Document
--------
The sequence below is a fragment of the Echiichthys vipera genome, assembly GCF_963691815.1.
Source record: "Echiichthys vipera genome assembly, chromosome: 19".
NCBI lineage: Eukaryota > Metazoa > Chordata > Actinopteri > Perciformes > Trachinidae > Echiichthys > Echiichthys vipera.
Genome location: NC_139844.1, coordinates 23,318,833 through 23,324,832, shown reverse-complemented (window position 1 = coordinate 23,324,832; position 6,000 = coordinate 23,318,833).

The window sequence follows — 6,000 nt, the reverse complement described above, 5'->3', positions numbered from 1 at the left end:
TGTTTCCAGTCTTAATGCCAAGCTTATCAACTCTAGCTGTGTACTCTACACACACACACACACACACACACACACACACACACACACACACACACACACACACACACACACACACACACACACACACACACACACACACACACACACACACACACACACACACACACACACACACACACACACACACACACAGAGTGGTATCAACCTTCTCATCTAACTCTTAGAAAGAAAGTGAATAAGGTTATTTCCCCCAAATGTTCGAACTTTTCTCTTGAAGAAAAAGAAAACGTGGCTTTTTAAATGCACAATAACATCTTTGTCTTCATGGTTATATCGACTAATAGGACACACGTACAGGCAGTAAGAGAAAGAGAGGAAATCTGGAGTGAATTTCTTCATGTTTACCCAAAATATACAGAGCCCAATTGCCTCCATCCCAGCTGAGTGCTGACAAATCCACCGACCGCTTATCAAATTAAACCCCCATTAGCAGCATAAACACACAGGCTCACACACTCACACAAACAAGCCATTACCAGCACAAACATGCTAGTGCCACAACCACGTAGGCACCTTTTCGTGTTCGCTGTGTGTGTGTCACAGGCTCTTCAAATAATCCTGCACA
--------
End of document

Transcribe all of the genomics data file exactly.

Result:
The sequence below is a fragment of the Echiichthys vipera genome, assembly GCF_963691815.1.
Source record: "Echiichthys vipera genome assembly, chromosome: 19".
NCBI lineage: Eukaryota > Metazoa > Chordata > Actinopteri > Perciformes > Trachinidae > Echiichthys > Echiichthys vipera.
Genome location: NC_139844.1, coordinates 23,318,833 through 23,324,832, shown reverse-complemented (window position 1 = coordinate 23,324,832; position 6,000 = coordinate 23,318,833).

The window sequence follows — 6,000 nt, the reverse complement described above, 5'->3', positions numbered from 1 at the left end:
TGTTTCCAGTCTTAATGCCAAGCTTATCAACTCTAGCTGTGTACTCTACACACACACACACACACACACACACACACACACACACACACACACACACACACACACACACACACACACACACACACACACACACACACACACACACACACACACACACACACACACACACACACACACACACACACACACACAGAGTGGTATCAACCTTCTCATCTAACTCTTAGAAAGAAAGTGAATAAGGTTATTTCCCCCAAATGTTCGAACTTTTCTCTTGAAGAAAAAGAAAACGTGGCTTTTTAAATGCACAATAACATCTTTGTCTTCATGGTTATATCGACTAATAGGACACACGTACAGGCAGTAAGAGAAAGAGAGGAAATCTGGAGTGAATTTCTTCATGTTTACCCAAAATATACAGAGCCCAATTGCCTCCATCCCAGCTGAGTGCTGACAAATCCACCGACCGCTTATCAAATTAAACCCCCATTAGCAGCATAAACACACAGGCTCACACACTCACACAAACAAGCCATTACCAGCACAAACATGCTAGTGCCACAACCACGTAGGCACCTTTTCGTGTTCGCTGTGTGTGTGTCACAGGCTCTTCAAATAATCCTGCACA